How F1's biggest crisis helped trigger its exciting 2021 season
Formula 1's return to Austria this weekend comes under exceedingly different circumstances to its last Spielberg visit, when F1 took its first tentative steps out of the global COVID shutdown. But the tightrope F1 walked in 2020 has ultimately led to the most exciting season of the hybrid era
It is almost hard to believe how different a situation Formula 1 is in right now compared to the last time it rocked up to race in Austria. Rewind 12 months and grand prix racing had arrived at the Red Bull Ring for the delayed season opener unsettled and uncertain.
The COVID-19 pandemic, and more specifically the lockdown that effectively shut down the globe, had left the series facing its biggest crisis in decades. While F1 owners Liberty Media and governing body the FIA could weather the storm triggered by the lack of income from no races, for teams it was a different matter.
Emerson Fittipaldi is better remembered for his Formula 1 world championships and Indianapolis 500 successes than for the spell running his eponymous F1 team. Despite a hugely talented roll call of staff, it was a period of internal strife, limited funding and few results - as remembered by Tim Wright.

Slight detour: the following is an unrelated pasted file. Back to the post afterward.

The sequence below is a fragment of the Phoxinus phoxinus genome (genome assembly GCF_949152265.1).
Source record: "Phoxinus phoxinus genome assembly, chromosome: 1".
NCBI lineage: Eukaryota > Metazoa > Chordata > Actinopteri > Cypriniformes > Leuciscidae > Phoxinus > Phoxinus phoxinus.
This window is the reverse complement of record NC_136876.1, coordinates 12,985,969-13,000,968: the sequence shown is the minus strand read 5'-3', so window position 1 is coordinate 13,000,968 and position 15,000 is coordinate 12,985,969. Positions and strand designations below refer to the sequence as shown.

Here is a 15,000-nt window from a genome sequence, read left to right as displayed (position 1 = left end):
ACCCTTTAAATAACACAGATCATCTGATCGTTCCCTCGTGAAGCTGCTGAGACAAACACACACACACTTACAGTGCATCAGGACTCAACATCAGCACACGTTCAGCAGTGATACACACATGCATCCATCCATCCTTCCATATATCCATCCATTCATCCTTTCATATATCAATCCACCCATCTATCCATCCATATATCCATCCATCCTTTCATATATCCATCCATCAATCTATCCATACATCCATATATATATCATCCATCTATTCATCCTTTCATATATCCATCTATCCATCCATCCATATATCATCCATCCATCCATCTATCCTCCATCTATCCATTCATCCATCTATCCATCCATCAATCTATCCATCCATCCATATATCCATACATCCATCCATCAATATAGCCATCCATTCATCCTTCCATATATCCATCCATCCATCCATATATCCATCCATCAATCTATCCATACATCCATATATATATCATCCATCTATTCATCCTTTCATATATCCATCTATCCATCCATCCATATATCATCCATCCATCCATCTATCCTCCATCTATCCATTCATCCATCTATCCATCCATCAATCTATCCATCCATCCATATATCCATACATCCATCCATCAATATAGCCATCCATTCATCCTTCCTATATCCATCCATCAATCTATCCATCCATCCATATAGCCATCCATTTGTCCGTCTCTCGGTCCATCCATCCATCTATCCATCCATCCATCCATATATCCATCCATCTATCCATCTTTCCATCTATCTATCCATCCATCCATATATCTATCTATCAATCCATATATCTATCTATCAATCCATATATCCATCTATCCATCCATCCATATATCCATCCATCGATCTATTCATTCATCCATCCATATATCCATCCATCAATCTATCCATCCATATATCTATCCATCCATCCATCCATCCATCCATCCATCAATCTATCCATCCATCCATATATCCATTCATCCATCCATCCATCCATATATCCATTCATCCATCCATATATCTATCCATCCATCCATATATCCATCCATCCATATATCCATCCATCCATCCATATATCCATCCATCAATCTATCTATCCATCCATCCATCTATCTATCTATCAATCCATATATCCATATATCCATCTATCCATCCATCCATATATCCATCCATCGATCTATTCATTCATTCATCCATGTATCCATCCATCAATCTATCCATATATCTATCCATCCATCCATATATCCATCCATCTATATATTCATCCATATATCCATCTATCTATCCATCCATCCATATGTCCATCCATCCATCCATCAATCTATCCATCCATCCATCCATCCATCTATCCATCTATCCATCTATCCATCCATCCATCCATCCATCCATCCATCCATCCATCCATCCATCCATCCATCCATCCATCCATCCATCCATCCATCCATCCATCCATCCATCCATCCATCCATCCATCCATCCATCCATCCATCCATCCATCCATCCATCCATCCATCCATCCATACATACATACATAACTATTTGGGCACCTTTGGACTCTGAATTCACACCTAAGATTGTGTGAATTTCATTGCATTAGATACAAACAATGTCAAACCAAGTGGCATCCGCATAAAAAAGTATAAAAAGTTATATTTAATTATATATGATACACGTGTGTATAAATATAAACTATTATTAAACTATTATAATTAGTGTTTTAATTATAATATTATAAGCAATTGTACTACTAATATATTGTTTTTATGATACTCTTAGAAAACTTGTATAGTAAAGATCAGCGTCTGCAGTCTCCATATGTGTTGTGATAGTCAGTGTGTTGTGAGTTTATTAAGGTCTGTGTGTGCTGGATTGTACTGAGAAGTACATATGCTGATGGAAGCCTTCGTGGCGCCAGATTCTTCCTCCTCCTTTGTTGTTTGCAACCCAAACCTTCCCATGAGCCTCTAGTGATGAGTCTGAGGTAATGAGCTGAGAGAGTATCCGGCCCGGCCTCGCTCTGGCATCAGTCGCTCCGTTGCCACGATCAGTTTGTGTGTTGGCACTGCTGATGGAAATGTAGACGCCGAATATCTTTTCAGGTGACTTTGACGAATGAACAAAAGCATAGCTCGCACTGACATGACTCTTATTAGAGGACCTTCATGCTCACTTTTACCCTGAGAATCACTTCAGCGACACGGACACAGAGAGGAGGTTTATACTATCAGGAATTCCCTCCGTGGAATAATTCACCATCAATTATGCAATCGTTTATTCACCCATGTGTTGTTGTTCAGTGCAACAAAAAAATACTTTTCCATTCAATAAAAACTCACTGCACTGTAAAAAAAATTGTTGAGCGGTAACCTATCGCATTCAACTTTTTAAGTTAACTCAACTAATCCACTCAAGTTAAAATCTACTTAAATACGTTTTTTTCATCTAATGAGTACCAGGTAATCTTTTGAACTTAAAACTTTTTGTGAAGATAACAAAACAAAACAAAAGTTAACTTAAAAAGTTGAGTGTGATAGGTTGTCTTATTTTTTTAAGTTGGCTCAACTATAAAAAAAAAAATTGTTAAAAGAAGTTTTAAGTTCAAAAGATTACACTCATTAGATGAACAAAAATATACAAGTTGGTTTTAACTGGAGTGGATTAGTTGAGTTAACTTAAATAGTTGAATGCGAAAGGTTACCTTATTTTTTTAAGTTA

In the 1960s and 1970s, McLaren juggled works entries in F1, sportscars and the Indy 500 while building cars for F3 and F2. Now it’s returning to its roots, expanding into IndyCars and Extreme E while continuing its F1 renaissance. There’s talk of Formula E and WEC entries too. But is this all too much, too soon? Stuart Codling talks to the man in charge.
Yuki Tsunoda arrived in grand prix racing amid a whirlwind of hype, which only increased after his first race impressed the biggest wigs in Formula 1. His road since has been rocky and crash-filled, and OLEG KARPOV asks why Red Bull maintains faith in a driver who admits he isn’t really that big a fan of F1?
OPINION: After Lewis Hamilton responded to reports labelling him 'furious' with Mercedes following his heated exchanges over team radio during the Russian Grand Prix, it provided a snapshot on how Formula 1 broadcasting radio snippets can both illuminate and misrepresent the true situation
OPINION: Valtteri Bottas is credited with pole position for the 2021 Turkish Grand Prix, despite being beaten in qualifying. This is another example of Formula 1 and the FIA scoring an own goal by forgetting what makes motorsport magic, with the Istanbul race winner also a victim of this in the championship’s recent history
Starting 11th after his engine change grid penalty, Lewis Hamilton faced a tough task to repeat his Turkish Grand Prix heroics of 2020 - despite making strong early progress in the wet. Instead, his Mercedes teammate Valtteri Bottas broke through for a first win of the year to mitigate Max Verstappen re-taking the points lead
Schumacher sitting in a "crooked position" in Haas F1 car
FIA to slow down Formula 1 pitstops from Hungarian GP